I love the fact that the term dnA replication refers to DNA replication as well as the replication of nucleic acids. Since prokaryotes use RNA as the genetic material, the term dna replication accurately describes the replication of nucleic acids.
Well, you could call replication of nucleic acids the “replication of chromosomes” or “chromosome replication.” Of course, if you prefer, you could just call it “DNA replication.” I prefer to call the process that replicates nucleic acids the “DNA replication cycle” because that is what we were taught about it at school.
Basically, a DNA replication cycle is an enzyme-driven mechanism that creates new genetic material from the same source at the same time, in exactly the same way, and without the need for protein synthesis. When new genetic material is synthesized, it is copied back into the same original source.
This mechanism is a little different than the DNA replication cycle that is used by all eukaryotes, which is why it is also called eukaryogenesis. The eukaryotic DNA replication cycle is the process that is used by all prokaryotes (except for those that are not protists) and is called meiosis.
The term ‘prokaryote’ comes from the Greek words “pro (meaning ‘for’) and karyon (meaning ‘race’).” It’s the exact same thing as ‘eukaryote’ but comes from another source. The same can be said for the terms ‘prokaryote’ and ‘eukaryote.
The two processes are not even closely related. My understanding is that prokaryotes are eukaryotes that are single-celled organisms. That is, they only have one cell nucleus. Eukaryotes have two nuclei, which they share with other eukaryotes.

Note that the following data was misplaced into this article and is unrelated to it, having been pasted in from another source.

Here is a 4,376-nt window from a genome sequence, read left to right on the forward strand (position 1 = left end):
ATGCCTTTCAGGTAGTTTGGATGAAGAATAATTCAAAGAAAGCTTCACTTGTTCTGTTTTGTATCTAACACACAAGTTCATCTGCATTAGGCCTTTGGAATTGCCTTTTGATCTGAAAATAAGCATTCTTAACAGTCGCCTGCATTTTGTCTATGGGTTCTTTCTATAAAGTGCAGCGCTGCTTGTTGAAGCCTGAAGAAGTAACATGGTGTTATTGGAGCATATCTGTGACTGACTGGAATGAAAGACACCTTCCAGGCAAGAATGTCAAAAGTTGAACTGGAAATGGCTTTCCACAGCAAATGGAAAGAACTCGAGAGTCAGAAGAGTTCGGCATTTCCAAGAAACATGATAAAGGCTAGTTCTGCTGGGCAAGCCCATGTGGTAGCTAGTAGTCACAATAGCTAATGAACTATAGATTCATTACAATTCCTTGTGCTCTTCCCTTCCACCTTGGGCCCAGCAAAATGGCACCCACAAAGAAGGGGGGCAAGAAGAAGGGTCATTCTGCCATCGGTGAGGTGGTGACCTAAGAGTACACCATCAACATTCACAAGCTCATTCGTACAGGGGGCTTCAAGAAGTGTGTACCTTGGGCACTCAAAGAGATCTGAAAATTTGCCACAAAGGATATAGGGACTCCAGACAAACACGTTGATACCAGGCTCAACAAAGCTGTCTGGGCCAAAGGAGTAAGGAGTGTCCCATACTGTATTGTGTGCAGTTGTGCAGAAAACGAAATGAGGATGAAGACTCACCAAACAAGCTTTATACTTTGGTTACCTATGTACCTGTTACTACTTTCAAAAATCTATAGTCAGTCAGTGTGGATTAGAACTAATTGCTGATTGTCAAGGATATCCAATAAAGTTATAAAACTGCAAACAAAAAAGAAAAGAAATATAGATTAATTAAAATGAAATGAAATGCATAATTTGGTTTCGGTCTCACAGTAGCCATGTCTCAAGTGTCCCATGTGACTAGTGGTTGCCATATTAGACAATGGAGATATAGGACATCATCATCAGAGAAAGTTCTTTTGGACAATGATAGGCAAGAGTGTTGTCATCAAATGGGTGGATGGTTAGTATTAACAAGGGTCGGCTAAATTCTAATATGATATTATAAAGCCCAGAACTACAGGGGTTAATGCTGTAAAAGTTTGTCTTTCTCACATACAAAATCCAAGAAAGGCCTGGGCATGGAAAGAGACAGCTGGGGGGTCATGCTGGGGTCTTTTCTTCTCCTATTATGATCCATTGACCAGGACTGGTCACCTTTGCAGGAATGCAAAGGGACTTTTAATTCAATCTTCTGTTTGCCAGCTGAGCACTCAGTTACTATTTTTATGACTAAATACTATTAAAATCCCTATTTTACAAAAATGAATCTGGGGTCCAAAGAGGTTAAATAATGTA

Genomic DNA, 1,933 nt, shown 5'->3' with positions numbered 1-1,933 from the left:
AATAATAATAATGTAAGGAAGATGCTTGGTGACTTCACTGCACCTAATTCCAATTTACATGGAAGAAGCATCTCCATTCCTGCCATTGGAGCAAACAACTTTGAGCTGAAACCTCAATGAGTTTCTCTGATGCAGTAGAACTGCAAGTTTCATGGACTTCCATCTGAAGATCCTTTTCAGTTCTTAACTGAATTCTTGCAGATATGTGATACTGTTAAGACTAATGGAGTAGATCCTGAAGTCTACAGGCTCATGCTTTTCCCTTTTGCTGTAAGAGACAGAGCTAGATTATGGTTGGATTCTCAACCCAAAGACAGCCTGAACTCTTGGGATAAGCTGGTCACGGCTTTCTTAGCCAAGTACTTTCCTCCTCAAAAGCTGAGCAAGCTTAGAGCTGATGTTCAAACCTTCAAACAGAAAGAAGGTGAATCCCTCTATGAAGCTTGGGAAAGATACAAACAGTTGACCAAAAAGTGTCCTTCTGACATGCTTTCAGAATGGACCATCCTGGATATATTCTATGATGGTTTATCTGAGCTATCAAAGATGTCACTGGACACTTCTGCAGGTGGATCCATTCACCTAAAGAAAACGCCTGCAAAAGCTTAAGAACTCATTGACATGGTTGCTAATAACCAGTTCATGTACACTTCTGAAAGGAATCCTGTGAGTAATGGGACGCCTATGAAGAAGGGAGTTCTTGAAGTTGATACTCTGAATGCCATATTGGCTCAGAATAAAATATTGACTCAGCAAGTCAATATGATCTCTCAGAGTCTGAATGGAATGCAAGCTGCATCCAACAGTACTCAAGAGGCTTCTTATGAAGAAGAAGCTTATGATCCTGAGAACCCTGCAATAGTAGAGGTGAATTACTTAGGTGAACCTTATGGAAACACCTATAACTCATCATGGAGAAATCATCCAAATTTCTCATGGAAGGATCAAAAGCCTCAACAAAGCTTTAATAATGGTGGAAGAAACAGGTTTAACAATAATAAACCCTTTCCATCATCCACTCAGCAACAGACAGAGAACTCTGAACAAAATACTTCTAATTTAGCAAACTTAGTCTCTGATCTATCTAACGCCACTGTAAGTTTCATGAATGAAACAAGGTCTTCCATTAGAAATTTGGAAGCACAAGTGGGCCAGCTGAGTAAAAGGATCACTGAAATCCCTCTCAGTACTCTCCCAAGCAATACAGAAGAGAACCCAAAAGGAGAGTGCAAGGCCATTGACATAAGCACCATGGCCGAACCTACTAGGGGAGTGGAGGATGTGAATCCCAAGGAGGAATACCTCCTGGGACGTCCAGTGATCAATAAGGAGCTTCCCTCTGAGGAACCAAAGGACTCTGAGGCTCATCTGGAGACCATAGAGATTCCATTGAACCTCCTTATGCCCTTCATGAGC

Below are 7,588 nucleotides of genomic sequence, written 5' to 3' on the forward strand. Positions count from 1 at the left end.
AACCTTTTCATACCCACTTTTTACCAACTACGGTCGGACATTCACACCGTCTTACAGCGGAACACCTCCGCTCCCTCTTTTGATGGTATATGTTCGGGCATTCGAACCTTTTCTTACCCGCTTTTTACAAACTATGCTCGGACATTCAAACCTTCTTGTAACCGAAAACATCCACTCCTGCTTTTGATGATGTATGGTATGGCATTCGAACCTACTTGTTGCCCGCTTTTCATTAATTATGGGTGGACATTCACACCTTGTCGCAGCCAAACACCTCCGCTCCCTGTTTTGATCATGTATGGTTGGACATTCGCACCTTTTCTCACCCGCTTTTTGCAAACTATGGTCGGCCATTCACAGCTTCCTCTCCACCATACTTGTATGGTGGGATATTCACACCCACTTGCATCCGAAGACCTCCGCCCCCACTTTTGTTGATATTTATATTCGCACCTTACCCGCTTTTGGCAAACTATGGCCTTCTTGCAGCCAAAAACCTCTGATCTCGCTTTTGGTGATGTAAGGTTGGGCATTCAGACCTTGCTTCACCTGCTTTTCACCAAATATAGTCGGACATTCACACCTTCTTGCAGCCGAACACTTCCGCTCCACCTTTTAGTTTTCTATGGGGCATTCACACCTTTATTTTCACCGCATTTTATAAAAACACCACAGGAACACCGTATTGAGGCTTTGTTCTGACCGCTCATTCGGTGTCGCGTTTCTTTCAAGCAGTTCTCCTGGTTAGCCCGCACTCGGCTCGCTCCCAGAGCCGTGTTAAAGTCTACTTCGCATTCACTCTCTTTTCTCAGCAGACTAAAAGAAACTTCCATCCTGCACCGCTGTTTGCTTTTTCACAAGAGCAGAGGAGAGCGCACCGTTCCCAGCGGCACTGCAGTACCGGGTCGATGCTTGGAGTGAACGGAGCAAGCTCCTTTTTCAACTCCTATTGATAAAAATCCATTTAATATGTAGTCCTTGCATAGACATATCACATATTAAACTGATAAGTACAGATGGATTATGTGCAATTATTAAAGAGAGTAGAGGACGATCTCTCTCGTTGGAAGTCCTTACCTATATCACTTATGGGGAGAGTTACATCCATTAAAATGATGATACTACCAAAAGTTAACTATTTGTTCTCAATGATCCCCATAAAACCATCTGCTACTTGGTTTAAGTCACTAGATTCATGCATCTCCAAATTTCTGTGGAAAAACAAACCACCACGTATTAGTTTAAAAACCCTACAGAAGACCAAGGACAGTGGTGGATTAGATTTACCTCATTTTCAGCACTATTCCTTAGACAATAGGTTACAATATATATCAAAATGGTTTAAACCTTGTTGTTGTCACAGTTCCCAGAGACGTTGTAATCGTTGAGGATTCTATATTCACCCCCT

Well, if they’re single-celled, then the two processes could be a result of independent mutagenesis. In other words, each is a result of two independent events. That means that dna replication in prokaryotes is either just random mutation or is a controlled process, and both aren’t the same.
I can only speak for eukaryotes, but it seems to me that there’s more to it. I’d have to check the original posts to be sure, but the terms “dna replication” and “controlled process” probably don’t apply to viruses, which are also single-celled. It would be interesting to know whether controlled mechanisms in viruses are as random as they are in prokaryotes.
That’s true. Viruses are also so simple in comparison to bacteria and eukaryotes, they don’t need a control mechanism to replicate. However, I can see the possibility that viruses might not replicate at all. If they do, there is no way to control them. Maybe they just go dormant until the right time or something. They would have to be a whole lot simpler to do that than bacteria and eukaryotes.
In bacteria there is a single cell called a prokaryote. Each cell has a nucleus and DNA that is replicated once in each cell. In prokaryotes, each cell has its own DNA, and sometimes there is a process of division called mitosis, which divides a cell into two identical cells. In some bacteria, for example, each cell is divided into two identical cells. That cell then divides again and again to make four, eight, and sixteen identical cells.